102 Scissor-tailed Flycatcher – Tyrannus forficatus
103 Barn Swallow – Hirundo rustica
104 Wilson’s Warbler – Cardellina pusilla
105 Clapper Rail – Rallus crepitans
106 Ruddy Turnstone – Arenaria interpres
107 Belted Kingfisher – Megaceryle alcyon
108 Marsh Wren – Cistothorus palustris
109 Yellow-rumped Warbler – Setophaga coronata
It was a real pleasure and a delight to spend so much quality time with so many lifers. The Egrets and Herons here were incredible. This is a very handsome Little Blue Heron.
From South padre, we went south toward Boca Chica, and made a quick stop at / Zapata Memorial Boat Ramp to look for Gull-billed Terns and little shorebirds. It was nice to have a lot of eyes searching for exciting birds!
110 Wilson’s Plover – Charadrius wilsonia
111 Semipalmated Plover – Charadrius semipalmatus
112 Sanderling – Calidris alba
113 Semipalmated Sandpiper – Calidris pusilla
114 Gull-billed Tern – Gelochelidon nilotica
115 Forster’s Tern – Sterna forsteri
116 Crested Caracara – Caracara cheriway
This place was great, so many Semipalmated Plovers! I love them so much!
From the weird boat basin, we went down to the mouth of the Rio Grande! I saw Mexico, I picked up my last lifer of the day, and it was a very good one!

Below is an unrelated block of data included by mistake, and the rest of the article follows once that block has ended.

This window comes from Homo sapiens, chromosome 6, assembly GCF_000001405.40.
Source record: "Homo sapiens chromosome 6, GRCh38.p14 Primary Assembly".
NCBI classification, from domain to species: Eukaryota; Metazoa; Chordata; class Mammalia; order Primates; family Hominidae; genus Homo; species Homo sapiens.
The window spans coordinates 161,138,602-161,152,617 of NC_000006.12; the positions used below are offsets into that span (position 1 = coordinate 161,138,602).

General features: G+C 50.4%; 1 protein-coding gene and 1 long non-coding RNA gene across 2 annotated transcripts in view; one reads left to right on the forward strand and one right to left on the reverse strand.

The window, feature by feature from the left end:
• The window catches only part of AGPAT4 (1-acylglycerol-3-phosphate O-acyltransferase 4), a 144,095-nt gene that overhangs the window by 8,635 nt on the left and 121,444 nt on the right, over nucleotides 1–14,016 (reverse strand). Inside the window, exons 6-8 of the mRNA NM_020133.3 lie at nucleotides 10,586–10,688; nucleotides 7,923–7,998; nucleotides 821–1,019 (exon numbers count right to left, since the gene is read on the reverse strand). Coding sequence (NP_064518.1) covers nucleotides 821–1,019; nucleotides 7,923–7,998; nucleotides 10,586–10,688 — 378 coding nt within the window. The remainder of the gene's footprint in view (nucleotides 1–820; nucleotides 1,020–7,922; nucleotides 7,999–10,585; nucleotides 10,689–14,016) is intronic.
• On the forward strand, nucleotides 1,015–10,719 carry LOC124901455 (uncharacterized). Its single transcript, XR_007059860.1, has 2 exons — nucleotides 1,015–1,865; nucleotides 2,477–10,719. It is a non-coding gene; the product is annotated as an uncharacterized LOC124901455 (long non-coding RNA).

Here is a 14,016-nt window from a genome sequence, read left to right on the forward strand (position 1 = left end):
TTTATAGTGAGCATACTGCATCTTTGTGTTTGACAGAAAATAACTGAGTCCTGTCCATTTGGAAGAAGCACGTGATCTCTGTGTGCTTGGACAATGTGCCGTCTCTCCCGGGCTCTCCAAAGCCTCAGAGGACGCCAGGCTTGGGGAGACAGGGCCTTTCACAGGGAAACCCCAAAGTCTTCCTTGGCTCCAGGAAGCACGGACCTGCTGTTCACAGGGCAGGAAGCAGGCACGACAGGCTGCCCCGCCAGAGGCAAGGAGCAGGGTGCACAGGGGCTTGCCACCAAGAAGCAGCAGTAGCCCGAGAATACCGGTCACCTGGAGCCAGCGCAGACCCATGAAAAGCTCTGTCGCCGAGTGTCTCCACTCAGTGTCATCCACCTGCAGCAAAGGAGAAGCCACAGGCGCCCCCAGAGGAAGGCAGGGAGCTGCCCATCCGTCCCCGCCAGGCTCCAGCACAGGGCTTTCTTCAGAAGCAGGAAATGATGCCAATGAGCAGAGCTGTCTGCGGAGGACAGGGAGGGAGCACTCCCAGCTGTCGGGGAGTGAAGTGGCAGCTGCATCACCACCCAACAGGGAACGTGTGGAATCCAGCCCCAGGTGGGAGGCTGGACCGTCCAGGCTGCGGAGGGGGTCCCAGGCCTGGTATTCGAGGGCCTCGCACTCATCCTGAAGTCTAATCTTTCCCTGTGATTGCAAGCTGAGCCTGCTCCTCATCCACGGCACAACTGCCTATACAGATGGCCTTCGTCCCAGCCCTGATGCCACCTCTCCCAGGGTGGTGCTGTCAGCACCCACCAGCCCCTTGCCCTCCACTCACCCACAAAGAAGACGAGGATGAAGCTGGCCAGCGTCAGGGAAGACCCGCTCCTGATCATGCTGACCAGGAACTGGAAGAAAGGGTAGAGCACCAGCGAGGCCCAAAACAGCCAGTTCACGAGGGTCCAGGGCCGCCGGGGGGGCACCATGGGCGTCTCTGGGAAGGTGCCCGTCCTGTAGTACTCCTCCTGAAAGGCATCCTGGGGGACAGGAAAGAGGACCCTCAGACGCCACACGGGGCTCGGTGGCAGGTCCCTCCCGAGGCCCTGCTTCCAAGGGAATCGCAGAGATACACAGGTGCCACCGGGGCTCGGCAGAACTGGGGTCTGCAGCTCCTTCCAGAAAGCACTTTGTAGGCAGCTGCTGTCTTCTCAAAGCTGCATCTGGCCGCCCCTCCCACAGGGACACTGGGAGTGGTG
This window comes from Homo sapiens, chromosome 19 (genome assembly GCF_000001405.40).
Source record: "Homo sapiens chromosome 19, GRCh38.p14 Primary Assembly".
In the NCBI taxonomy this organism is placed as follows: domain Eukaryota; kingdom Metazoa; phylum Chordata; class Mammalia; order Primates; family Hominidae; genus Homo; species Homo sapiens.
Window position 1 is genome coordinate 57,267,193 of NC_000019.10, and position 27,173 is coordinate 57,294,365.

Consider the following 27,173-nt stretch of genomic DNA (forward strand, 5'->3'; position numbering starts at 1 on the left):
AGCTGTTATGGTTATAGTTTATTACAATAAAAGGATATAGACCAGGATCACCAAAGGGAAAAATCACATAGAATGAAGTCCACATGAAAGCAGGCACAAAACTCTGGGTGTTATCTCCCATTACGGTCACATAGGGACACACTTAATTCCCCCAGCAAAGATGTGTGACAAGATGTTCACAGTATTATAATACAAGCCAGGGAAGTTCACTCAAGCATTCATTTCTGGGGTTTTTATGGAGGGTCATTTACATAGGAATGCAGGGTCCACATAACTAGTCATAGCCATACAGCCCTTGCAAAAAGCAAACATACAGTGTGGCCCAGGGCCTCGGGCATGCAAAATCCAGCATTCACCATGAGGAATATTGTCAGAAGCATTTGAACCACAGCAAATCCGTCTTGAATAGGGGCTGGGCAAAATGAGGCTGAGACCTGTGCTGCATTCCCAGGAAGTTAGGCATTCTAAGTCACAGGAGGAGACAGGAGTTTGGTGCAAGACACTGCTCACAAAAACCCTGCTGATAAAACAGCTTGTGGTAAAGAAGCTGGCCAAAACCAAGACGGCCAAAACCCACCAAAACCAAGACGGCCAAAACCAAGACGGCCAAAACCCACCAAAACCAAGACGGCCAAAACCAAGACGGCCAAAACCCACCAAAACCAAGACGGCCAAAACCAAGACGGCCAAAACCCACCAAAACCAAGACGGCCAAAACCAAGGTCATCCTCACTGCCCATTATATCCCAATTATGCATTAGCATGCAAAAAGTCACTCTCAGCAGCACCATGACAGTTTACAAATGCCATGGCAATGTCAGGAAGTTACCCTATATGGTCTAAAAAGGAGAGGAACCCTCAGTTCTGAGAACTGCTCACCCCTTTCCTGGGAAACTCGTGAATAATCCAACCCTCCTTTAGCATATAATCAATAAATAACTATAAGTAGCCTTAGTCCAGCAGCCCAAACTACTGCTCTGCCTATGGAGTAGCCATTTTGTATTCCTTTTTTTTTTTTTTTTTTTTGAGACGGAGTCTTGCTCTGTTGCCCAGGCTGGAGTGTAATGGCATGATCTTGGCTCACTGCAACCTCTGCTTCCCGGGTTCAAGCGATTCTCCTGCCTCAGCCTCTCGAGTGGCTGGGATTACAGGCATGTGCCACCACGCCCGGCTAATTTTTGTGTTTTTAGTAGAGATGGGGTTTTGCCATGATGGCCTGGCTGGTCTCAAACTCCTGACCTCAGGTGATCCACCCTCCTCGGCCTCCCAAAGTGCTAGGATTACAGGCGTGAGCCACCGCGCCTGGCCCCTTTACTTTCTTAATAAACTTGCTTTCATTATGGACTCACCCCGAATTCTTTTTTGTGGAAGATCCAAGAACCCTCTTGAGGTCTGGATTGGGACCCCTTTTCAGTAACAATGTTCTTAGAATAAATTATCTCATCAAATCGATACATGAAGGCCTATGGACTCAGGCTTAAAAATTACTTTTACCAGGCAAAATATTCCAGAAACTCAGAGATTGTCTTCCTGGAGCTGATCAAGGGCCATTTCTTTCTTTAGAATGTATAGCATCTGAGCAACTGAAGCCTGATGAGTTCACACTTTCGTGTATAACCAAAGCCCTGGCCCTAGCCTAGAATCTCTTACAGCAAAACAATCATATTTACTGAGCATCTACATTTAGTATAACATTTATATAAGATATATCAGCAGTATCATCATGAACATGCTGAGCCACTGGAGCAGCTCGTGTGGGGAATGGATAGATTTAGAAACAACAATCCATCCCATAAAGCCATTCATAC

117 Parasitic Jaeger – Stercorarius parasiticus
118 Ring-billed Gull – Larus delawarensis
119 Herring Gull – Larus argentatus
We lucked into a Parasitic Jaeger, this is a pelagic bird, and should have been somewhere far out over the ocean. It was trying to steal food from a Sandwich Tern.
It was our rarest bird of the day, and it was exhibiting some really exciting behavior. We were able to watch it chase and harass the tern for a couple of minutes. Boca Chica was a great last stop of the day.
Maybe this is obvious, but we saw the majority of our new species in the first two days. Our next three were mostly spent trying to find new birds in similar habitats so things slowed down on the new state bird count.